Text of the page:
What taxpayers should do if they get a letter or notice from the IRS?
Updated: May 16
Every year, the IRS mails many letters and tax notices to taxpayers for many different reasons. The question you may ask: What to do with this mail and how do I know the letter is from the IRS?
Here are some do's and don'ts for taxpayers, including Americans living abroad, who receive an IRS letter or tax notice:
don't Ignore it: Most IRS letters and notices are about federal tax returns or tax accounts. Each notice deals with a specific issue and includes specific instructions on what to do. Follow it carefully and you should be fine.
Don’t panic. The IRS and its authorized private collection agencies do send letters by mail. Most of the time, all the taxpayer needs to do is read the letter carefully and take the appropriate action.
Don’t reply unless instructed to do so. There is usually no need for a taxpayer to reply to a notice unless specifically instructed to do so. On the other hand, taxpayers who owe should reply with a payment. IRS.gov has information about payment options. Certain notices will show a balance due that you may NOT owe. Therefore, why hurry and pay if you do not have to. if you are not sure, contact your CPA for assistance.
Do take timely action. A notice may reference changes to a taxpayer’s account, taxes owed, a payment request, or a specific issue on a tax return. Acting timely could minimize additional interest and penalty charges if you only owe.
Do review the information. If a letter is about a changed or corrected tax return, the taxpayer should review the information and compare it with the original return. If the taxpayer agrees, they should make notes about the corrections on their personal copy of the tax return and keep it for their records.
Do respond to a disputed notice. If a taxpayer doesn’t agree with the IRS, they should mail a letter explaining why they dispute the notice. They should mail it to the address on the contact stub included with the notice (Be sure it is an IRS official mailing address). The taxpayer should include information and documents for the IRS to review when considering the dispute. People should allow at least 30 to 60 days for the IRS to respond. Expect longer response time from the IRS during the COVID-19 period, the calendar years 2020 and 2021.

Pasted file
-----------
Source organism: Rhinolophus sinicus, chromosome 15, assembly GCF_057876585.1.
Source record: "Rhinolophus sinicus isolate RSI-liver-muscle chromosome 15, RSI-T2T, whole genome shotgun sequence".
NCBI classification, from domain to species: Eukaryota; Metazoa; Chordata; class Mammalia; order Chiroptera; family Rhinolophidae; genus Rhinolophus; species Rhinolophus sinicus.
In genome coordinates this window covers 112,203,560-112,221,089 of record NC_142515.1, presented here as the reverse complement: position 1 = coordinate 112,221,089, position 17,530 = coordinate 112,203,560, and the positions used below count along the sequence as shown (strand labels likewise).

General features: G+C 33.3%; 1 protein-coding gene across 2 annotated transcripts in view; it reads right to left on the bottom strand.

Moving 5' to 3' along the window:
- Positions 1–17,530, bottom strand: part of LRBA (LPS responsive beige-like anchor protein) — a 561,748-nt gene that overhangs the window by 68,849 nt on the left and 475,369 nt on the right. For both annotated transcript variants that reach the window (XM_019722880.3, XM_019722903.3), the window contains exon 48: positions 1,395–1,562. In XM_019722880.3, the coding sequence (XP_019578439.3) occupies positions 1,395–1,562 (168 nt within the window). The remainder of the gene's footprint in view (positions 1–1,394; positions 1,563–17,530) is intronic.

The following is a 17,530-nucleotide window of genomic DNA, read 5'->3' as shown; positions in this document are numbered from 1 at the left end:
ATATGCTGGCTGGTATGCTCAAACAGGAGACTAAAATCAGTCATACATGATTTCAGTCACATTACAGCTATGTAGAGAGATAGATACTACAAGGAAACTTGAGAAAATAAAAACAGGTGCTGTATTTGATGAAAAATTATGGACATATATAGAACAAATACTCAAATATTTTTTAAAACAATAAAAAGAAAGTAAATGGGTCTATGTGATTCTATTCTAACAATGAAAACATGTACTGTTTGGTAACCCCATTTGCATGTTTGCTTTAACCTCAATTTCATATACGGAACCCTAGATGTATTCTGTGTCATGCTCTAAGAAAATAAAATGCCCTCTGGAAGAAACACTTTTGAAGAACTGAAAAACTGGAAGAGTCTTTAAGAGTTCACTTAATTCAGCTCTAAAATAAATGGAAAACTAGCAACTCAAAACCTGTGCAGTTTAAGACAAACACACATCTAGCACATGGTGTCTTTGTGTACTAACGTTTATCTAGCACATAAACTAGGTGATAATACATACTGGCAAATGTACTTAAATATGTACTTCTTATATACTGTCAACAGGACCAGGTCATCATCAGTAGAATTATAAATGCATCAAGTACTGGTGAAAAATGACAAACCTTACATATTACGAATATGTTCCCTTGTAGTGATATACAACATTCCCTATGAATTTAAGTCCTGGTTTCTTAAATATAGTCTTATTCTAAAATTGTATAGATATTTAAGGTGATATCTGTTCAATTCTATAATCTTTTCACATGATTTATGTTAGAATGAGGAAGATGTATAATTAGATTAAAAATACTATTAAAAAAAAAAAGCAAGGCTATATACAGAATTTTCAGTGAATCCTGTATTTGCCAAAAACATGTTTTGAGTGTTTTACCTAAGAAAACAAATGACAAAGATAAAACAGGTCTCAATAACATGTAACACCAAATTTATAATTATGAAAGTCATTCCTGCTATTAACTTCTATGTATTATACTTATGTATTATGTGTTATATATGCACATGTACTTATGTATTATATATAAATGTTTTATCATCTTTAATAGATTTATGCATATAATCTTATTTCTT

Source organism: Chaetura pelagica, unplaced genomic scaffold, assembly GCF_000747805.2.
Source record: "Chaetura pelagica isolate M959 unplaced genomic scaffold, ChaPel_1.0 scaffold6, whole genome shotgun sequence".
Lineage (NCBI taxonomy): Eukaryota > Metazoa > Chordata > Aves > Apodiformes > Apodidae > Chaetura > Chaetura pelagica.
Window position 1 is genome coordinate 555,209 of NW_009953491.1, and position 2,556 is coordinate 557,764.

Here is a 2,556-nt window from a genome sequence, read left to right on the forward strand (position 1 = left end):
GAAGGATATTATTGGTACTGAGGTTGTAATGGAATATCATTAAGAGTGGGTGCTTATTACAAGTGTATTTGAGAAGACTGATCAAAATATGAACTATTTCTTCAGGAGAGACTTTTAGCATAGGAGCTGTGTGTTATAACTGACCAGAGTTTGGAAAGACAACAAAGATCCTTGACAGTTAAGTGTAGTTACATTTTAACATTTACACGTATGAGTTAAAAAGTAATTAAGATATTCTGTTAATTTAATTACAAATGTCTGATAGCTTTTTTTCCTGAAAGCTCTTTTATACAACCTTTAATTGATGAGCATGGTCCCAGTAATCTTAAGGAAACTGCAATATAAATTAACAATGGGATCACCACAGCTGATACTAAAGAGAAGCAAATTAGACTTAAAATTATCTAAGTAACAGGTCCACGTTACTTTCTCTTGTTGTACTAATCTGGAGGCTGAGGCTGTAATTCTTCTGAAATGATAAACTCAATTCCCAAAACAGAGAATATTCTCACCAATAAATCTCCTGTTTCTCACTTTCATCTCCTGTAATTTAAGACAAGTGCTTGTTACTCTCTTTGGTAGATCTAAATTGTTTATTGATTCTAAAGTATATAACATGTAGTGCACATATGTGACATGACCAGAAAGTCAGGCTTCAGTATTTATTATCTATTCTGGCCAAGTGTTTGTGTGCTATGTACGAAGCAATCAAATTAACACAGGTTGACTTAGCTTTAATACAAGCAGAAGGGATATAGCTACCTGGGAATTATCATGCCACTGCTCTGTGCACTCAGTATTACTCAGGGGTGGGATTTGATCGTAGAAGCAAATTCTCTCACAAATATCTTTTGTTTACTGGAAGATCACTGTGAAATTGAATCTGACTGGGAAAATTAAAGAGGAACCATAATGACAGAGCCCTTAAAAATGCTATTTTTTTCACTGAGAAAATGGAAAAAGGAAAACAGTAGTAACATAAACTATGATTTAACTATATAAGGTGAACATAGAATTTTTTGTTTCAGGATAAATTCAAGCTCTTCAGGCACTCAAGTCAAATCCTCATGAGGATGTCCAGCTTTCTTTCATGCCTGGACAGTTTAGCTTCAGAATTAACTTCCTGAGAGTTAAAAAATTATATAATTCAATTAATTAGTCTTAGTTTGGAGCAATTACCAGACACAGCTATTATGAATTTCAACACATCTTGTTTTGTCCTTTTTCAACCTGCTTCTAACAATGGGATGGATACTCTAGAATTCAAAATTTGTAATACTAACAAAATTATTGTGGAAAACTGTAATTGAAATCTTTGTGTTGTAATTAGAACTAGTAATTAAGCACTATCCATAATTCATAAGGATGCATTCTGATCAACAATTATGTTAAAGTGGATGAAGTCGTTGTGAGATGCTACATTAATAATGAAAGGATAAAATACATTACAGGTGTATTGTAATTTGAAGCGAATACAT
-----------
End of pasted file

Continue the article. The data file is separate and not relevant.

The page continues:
Do remember there is usually no need to call the IRS. If a taxpayer must contact the IRS by phone, they should use the number in the upper right-hand corner of the notice (Be sure it is an IRS official phone number!). The taxpayer should have a copy of their tax return and letter when calling the agency.
Do avoid scams. The IRS will never contact a taxpayer using social media or text messages. The first contact from the IRS usually comes in the mail. Taxpayers who are unsure if they owe money to the IRS can view their tax account information on IRS.gov.
Be sure the letter is from the IRS not from a scammer.
Do not call the number if it doesn't look right (not an IRS number)
Do not mail anything if the address doesn't look right (not an IRS address)
Do contact your accountant if you are not sure.
Do not disclose your personal information over the phone, via text or social media to any unintended recipients and potential scammers.
Tax Topic 651 - Notices – What to Do
Tax Topic 653 - IRS Notices and Bills, Penalties, and Interest Charges
Tax Topic 654 - Understanding Your CP75 or CP75A Notice Request for Supporting Documentation.
How to get help?
If you need assistance with reviewing and responding to a letter received from the Internal Revenue Service, please contact Whin Global Accountants via email at firstname.lastname@example.org or fill out this contact form and a CPA will get back to you as soon as possible.